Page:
Apsaras seem to be the first ones to greet us upon entering our first temple – Ta Prohm. They serve as good introduction to Cambodian culture and history. In fact, they play a prominent part in the whole Angkorian culture and architectural theme of the day. Below are the apsaras stationed at the wall near the entrance.

Apsara (in Hindu mythology) is a celestial nymph, typically the consort of a gandharva or heavenly musician. In the Cambodian culture, Khmer female figures that are dancing or are poised to dance are considered apsaras; female figures, depicted individually or in groups, who are standing still and facing forward in the manner of temple guardians or custodians are called devatas.” – Wikipedia

Here are some of the other areas inside the temple grounds. As expected, it’s teeming with tourists 🙂

Next stop is the Bayon Temple, also known as Angkor Thom.

“Built in the late 12th or early 13th century as the state temple of the Mahayana Buddhist King Jayavarman VII, the Bayon stands at the centre of Jayavarman’s capital, Angkor Thom. Following Jayavarman’s death, it was modified and augmented by later Hindu and Theravada Buddhist kings in accordance with their own religious preferences” – Wikipedia

It goes on to say that the JSA, the main conservatory body in charge of the conservation and preservation of the site, describes the temple as “the most striking expression of the baroque style” of Khmer architecture, as contrasted with the classical style of Angkor Wat.

This is where I got lost for a time, having been separated from the group. Was having a hard time finding my pass and so the group went ahead without me. By the time I was allowed to get in, the group is nowhere to be found. So I just made my way to the top and explored Bayon by myself.

Been exploring corridors and galleries on the lower levels and got few surprises here and there. Turned a corner and found “treasures” like this.

I wonder what it’s like being a Buddhist.

Made my way the to the top and found gigantic statues (towers) of Avalokiteshvara faces, a bodhisattva. This is actually a Bayon temple signature. Hence, its other title – ‘the face temple‘.

Bodhisattvas are enlightened beings who are destined to become buddhas but postpone that final state in order to help humanity.

Another striking feature of Bayon is its adornment of 1.2 kms of extraordinary bas-reliefs incorporating more than 11,000 figures.

I wouldn’t be delving much into the details and stories behind these bas-reliefs but I highly suggest you search and read up on their background. It’s full of history and lots of interesting stories to tell. It’s like taking a peek into the soul of a proud kingdom – its glorious past, its people, its kings, its tales and legends; its everyday life; the mundane and the otherworldly; its idiosyncrasies and all.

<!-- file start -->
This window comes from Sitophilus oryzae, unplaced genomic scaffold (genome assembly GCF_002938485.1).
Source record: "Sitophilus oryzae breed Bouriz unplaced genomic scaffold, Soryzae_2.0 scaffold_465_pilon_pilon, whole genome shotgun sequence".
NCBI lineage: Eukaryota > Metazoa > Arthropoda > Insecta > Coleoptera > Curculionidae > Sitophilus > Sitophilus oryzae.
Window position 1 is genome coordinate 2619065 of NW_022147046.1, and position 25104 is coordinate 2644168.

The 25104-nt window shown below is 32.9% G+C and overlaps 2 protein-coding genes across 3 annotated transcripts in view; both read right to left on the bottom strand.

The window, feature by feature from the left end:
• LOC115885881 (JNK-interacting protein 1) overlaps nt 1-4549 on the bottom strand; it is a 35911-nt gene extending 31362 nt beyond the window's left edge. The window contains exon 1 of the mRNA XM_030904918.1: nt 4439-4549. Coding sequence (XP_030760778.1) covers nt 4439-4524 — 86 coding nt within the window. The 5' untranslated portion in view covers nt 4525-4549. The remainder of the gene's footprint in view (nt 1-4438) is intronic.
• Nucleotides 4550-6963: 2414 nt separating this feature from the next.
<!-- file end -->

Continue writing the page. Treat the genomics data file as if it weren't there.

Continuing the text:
Lonely Planet was on point when it said : “There is still much mystery associated with Bayon – such as its exact function and symbolism – and this seems only appropriate for a monument whose signature is an enigmatic smiling face”.

By this time, I was already able to catch up with the group.

Our final temple to visit is no other than the grandest and most majestic of them all – Angkor Wat. But before that, we first went to a restaurant outside the temple grounds as we all have been wanting to eat and take a break from all the walking and climbing, under a terribly hot weather.

Here are some of the food we devoured. I didn’t get the names of everything but some of them include: chicken with Khmer spice, deep-fried fish, fried egg, sauteed fried pork with eggplant, stir-fried veggies. I may not have gotten all the names correctly but you get the idea, right? No need to be all fussy about it 🙂

And so we entered the Angkor Wat temple grounds. ‘Massive’ is an understatement. We had to cross a body of water which seemed like some natural waterway, a river or something, but in reality is a gigantic man-made moat that surrounds the complex.

We noticed monkeys roaming around freely. There are those who seem to be welcoming us on the other end of the pontoon bridge, seated on stairwells and on railings.

Angkor Wat is “one of the largest religious monuments in the world, on a site measuring 162.6 hectares. It was built by the Khmer King Suryavarman II in the early 12th century in Yaśodharapura (present-day Angkor), the capital of the Khmer Empire, as his state temple and eventual mausoleum” – Wikipedia

Angkor Wat was gradually transformed into a Buddhist temple towards the end of the 12th century. Coming from a predominantly Catholic country, this is a sight to behold. I feel like finding new religion 😀

Though damage is minimal, Angkor Wat has not been spared the effects of modern warfare. In fact, before entering, our guide showed us bullet holes left by a shoot-out between the Khmer Rouge and Vietnamese forces in the late ’70’s. This photo, in particular, shows bullet still left inside one of the walls of this ancient structure.

Even more destructive than the war itself though, were the rampant looting of the archaeological finds, by art thieves working out of Thailand. One could not help but notice the numerous headless statues and figures, as a consequence of this looting.